The oldest building in the Bauska Old Town is the Lutheran Church of Holy Spirit built for German congregation. It was built in 1591-1594, at the beginning without the tower, but with nice facade plastering decorated by ornamental lines. Tower was additionally built in the west end only in 1614 but in 1623 it obtained a nice conclusion with a dome and a steeple. In 1813 the steeple of the tower had to be dismantled because it had been damaged by the stroke of lightning.
During all its long life Bauska Church of Holy Spirit has been keeping evidences about the history of the Town and the Town inhabitants and gathered a collection of excellent art monuments - devotions and remembrance signs.Church altar was made in 1699 but the present appearance it has obtained in 1861 after the reconstruction what was carried out by the famous Jelgava Artist J. Derings. Pulpit (in 1762) and organ prospect (in 1766) to the Church was presented by the Senator of Russia N.fon Korfs.Congregation benches were made in the middle of the 17th century and in the beginning of the 18th century. In one end of the benches there is to be seen a colourful wood-carving - the oldest depiction of Bauska Coat of Arms (1640) with a gold lion in a red shield.In the altar part there are placed three pompous private benches of Baroque and Rococo style. By the walls of the Church there are arranged in lines nine tomb plaques of 16-17 centuries, among them also unique monuments of memorial sculpture.Epitaph at the Southern wall of the Church was put up in memory of the Fogt of Bauska Court J.Henning in 1677. It was painted by Bauska artist D.fon Ceics who has also held respectable positions himself - he was an Elterman, and the Court Fogt and even the Burgomaster. At the opposite wall just recently there was returned the epitaph for other Burgomaster of Bauska - K.J.Reimerss (1757).References:
Dating from the 15th century, Kisimul is the only significant surviving medieval castle in the Outer Hebrides. It was the residence of the chief of the Macneils of Barra, who claimed descent from the legendary Niall of the Nine Hostages. Tradition tells of the Macneils settling in Barra in the 11th century, but it was only in 1427 that Gilleonan Macneil comes on record as the first lord. He probably built the castle that dominates the rocky islet, and in its shadow a crew house for his personal galley and crew. The sea coursed through Macneil veins, and a descendant, Ruari ‘the Turbulent’, was arrested for piracy of an English ship during King James VI’s reign in the later 16th century.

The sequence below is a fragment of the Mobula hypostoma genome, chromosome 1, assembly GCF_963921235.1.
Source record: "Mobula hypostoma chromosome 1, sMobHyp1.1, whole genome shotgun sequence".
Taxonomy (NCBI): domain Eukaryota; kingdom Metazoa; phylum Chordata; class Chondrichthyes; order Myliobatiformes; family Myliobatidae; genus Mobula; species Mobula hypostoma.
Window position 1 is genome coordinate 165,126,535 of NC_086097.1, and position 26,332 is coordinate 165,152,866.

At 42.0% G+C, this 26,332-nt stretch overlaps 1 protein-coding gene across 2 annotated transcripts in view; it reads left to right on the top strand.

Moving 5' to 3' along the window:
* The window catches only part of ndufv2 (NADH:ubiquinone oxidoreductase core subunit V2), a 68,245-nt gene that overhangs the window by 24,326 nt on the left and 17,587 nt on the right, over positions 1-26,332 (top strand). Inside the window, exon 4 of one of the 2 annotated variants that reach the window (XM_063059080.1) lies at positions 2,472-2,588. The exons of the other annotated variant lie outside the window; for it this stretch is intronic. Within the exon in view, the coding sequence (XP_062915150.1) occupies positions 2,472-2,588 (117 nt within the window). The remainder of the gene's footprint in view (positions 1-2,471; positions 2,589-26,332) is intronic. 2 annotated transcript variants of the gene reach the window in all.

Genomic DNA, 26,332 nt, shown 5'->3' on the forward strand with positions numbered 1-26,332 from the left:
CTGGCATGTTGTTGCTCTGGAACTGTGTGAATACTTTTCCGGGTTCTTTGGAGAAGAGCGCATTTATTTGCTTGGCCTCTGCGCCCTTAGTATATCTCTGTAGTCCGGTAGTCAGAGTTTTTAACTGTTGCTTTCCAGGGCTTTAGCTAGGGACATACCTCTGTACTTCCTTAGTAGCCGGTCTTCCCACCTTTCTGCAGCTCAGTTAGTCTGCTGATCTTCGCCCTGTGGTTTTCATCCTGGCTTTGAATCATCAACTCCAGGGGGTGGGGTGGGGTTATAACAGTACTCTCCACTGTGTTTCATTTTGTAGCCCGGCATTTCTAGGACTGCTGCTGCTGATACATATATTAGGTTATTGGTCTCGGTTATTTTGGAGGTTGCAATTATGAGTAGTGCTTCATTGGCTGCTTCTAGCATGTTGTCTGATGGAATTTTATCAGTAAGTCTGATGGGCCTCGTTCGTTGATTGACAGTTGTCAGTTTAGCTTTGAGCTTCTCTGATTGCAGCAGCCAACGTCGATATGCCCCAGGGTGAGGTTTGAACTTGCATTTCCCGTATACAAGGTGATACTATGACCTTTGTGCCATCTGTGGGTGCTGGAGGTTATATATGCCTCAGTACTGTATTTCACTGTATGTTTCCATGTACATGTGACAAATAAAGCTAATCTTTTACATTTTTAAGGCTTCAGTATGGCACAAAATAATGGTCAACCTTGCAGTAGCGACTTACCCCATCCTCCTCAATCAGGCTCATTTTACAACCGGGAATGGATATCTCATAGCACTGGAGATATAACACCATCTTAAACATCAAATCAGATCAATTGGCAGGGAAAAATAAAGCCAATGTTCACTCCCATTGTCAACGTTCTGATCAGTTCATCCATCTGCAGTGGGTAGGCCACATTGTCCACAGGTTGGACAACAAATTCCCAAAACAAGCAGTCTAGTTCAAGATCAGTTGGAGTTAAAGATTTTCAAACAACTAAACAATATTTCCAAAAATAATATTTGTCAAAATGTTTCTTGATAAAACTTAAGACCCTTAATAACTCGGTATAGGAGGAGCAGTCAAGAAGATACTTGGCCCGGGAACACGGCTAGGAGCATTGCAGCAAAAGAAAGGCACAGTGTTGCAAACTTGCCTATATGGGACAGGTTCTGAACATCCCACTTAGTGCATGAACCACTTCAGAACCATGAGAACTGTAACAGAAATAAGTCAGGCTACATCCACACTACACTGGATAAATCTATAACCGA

Heavy debts eventually forced the Macneil chiefs to sell Barra in 1838. However, a descendant, Robert Lister Macneil, the 45th Chief, repurchased the estate in 1937, and set about restoring his ancestral seat. It passed into Historic Scotland’s care in 2000.
The castle dates essentially from the 15th century. It takes the form of a three-storey tower house. This formed the residence of the clan chief. An associated curtain wall fringed the small rock on which the castle stood, and enclosed a small courtyard in which there are ancillary buildings. These comprised a feasting hall, a chapel, a tanist’s house and a watchman’s house. Most were restored in the 20th century, the tanist’s house serving as the family home of the Macneils. A well near the postern gate is fed with fresh water from an underground seam. Outside the curtain wall, beside the original landing-place, are the foundations of the crew house, where the sailors manning their chief’s galley had their quarters.